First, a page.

December 1st, 2021
This state of the economy report is a data brief on the key macroeconomic and households developments in Q2 an Q3 of 2021 as follows:
- The COVID-19 pandemic led to an economic contraction of -0.3% in Kenya in 2020, the first in almost 20 years (since 2002). The contraction was more pronounced in the services sector, particularly, education, transport and storage, hospitality and accommodation, and wholesale and retail trade.
- The services sector has been the biggest contributor to GDP growth since 2003 and approximately 84% of businesses in the country are in the sector. Thus, the disproportionate impact of COVID-19 on the sector has had broad impacts in term of income and job losses. A full rebound of the activities of the services sector will determine the pace of economic recovery.
- COVID-19 has sharply increased poverty, the pandemic pushed an estimated two million Kenyans into poverty in 2020, raising the poverty rate by four percentage points and created a ‘new poor’ who are young, better educated and urban, and are engaged in manufacturing and services. This signals that previously economically productive and financially independent young people may go back to relying on others for their upkeep and thus increase dependency ratios on already strained households.
- Yet, household vulnerability is increasing, with signs of increasing food insecurity, increased reliance on coping mechanisms to meet daily needs, increased assets sales and depleted savings. Further, median income was higher during the June 2020 lockdown than in May 2021, despite indications of recovery in earning opportunities.
- COVID-19 brought total employment down to 17.4 million, down from 18.1 million in 2019, with the informal sector, women and young people disproportionally affected by job loss. Informal sector employment contracted to 14.5 million jobs from15.05 million in 2019.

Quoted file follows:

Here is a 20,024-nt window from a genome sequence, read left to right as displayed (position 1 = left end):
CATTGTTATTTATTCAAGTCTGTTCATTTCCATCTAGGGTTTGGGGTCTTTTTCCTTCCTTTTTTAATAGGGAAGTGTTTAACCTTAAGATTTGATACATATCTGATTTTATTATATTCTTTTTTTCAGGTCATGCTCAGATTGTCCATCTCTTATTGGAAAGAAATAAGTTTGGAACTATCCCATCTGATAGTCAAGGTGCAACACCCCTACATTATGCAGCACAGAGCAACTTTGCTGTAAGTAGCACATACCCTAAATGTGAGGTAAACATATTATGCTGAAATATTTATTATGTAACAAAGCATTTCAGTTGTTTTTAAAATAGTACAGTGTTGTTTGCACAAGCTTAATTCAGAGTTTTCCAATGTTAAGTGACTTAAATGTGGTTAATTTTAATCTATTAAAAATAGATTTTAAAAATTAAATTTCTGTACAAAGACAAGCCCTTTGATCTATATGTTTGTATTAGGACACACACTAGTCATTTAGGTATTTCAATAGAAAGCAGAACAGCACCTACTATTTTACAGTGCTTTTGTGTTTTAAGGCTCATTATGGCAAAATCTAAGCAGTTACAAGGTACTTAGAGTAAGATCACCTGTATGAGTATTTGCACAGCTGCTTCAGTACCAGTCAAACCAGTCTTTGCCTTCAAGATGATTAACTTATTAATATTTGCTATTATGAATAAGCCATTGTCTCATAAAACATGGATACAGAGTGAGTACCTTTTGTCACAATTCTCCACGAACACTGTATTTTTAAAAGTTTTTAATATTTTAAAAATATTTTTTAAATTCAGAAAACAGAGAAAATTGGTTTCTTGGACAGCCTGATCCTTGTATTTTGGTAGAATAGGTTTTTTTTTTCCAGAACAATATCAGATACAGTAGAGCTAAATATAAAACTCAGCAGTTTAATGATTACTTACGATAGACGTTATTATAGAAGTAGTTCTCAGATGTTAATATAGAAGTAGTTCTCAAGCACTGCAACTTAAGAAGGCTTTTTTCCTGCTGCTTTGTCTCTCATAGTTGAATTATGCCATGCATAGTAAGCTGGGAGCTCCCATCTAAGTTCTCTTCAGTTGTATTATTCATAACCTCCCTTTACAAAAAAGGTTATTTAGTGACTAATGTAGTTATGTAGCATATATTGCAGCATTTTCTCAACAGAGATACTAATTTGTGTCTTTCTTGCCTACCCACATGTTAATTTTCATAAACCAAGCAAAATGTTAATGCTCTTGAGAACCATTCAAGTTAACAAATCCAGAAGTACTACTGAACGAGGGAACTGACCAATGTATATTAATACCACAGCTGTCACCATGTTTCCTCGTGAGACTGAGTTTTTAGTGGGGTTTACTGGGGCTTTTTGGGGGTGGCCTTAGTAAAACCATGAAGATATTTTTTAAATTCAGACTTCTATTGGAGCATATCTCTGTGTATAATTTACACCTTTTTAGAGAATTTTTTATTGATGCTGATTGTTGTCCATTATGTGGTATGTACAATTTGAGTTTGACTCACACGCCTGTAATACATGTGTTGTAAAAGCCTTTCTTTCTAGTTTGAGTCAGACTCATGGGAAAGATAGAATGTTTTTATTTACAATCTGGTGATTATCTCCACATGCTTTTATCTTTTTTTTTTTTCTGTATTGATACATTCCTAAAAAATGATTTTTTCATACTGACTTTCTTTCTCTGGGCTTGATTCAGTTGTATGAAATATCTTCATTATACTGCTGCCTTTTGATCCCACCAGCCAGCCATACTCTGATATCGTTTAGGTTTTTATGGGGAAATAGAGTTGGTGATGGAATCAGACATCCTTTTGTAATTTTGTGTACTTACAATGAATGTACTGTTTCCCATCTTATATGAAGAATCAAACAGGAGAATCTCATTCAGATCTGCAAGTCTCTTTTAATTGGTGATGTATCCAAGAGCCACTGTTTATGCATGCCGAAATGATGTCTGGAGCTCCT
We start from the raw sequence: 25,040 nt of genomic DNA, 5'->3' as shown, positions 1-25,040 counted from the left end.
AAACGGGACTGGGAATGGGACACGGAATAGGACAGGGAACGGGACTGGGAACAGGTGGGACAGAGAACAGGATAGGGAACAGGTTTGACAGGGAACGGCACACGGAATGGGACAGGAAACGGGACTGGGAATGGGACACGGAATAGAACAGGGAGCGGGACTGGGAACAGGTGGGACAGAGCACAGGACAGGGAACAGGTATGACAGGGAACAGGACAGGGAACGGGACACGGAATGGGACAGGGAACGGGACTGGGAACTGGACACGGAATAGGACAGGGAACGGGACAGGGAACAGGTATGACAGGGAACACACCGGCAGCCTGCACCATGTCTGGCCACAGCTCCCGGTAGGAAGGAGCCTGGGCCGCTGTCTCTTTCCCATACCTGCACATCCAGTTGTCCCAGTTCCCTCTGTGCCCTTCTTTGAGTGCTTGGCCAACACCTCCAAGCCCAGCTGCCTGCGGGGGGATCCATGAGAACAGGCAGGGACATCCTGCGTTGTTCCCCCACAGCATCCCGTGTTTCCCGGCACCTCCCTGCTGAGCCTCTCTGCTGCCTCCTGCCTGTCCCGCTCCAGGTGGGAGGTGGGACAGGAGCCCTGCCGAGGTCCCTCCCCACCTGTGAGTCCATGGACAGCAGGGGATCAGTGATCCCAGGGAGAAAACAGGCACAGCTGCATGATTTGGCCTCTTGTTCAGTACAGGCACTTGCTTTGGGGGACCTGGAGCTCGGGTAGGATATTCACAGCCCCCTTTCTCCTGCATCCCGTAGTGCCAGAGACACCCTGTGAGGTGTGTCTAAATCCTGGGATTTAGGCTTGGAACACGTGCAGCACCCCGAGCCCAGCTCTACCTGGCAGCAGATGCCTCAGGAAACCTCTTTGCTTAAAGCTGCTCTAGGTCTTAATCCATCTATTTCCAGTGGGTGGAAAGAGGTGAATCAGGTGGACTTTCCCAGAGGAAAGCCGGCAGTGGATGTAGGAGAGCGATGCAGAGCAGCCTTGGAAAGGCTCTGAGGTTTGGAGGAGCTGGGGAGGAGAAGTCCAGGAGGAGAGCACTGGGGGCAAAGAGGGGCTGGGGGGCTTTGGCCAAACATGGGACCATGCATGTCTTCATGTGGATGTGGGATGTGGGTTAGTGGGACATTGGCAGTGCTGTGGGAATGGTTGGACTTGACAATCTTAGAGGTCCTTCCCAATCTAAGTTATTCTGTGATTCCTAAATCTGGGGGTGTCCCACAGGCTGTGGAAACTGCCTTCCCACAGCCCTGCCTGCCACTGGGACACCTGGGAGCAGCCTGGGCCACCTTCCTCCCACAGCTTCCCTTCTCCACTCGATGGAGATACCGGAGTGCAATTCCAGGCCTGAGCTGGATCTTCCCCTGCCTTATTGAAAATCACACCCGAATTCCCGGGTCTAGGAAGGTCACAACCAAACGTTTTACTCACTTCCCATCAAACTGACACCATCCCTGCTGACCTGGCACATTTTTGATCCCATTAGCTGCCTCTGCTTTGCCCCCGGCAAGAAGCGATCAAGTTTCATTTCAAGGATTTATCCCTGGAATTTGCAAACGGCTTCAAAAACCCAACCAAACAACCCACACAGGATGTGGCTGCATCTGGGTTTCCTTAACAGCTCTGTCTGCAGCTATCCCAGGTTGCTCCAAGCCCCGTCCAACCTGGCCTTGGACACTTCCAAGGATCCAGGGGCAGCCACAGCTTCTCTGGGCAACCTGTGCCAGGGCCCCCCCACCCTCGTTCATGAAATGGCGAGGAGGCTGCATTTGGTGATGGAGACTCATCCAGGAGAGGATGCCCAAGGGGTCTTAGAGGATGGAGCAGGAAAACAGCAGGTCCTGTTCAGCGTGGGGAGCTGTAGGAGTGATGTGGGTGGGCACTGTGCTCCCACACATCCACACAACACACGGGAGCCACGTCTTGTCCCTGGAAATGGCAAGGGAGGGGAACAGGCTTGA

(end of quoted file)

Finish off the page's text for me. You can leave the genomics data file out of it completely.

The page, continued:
- The pandemic dampened most drivers of demand: Private consumption, the usual driver of domestic demand in Kenya, accounting for roughly 3/4 of output growth in 2019, slowed markedly in 2020 as households reduced spending amid job and earning losses.
- The deceleration in private consumption was only partially off set by a higher contribution from government consumption, driven by increased spending to mitigate the impact of COVID-19.
- Key bright spots are diaspora remittances and mobile money: The total monthly value of remittances hit a new high in July 2021 of over USD336 million; in August 2021 the cumulative value of remittances was up 19% from the same month in 2020. Remittance growth is being driven mainly by increases from the USA and UK. Mobile money performance remains strong, particularly in business-to-business transfers suggesting increased use of digital financial services for transfers occasioned by the pandemic could be long-term.
- Going forward, economic recovery will be slow, anchored in deeper inequality and more economically fragile populations. The largest challenges will be how fast the vaccination rollout will be done, the management of election related tensions and the speed of business recovery (particularly the services sector) in the context of collapsed consumption.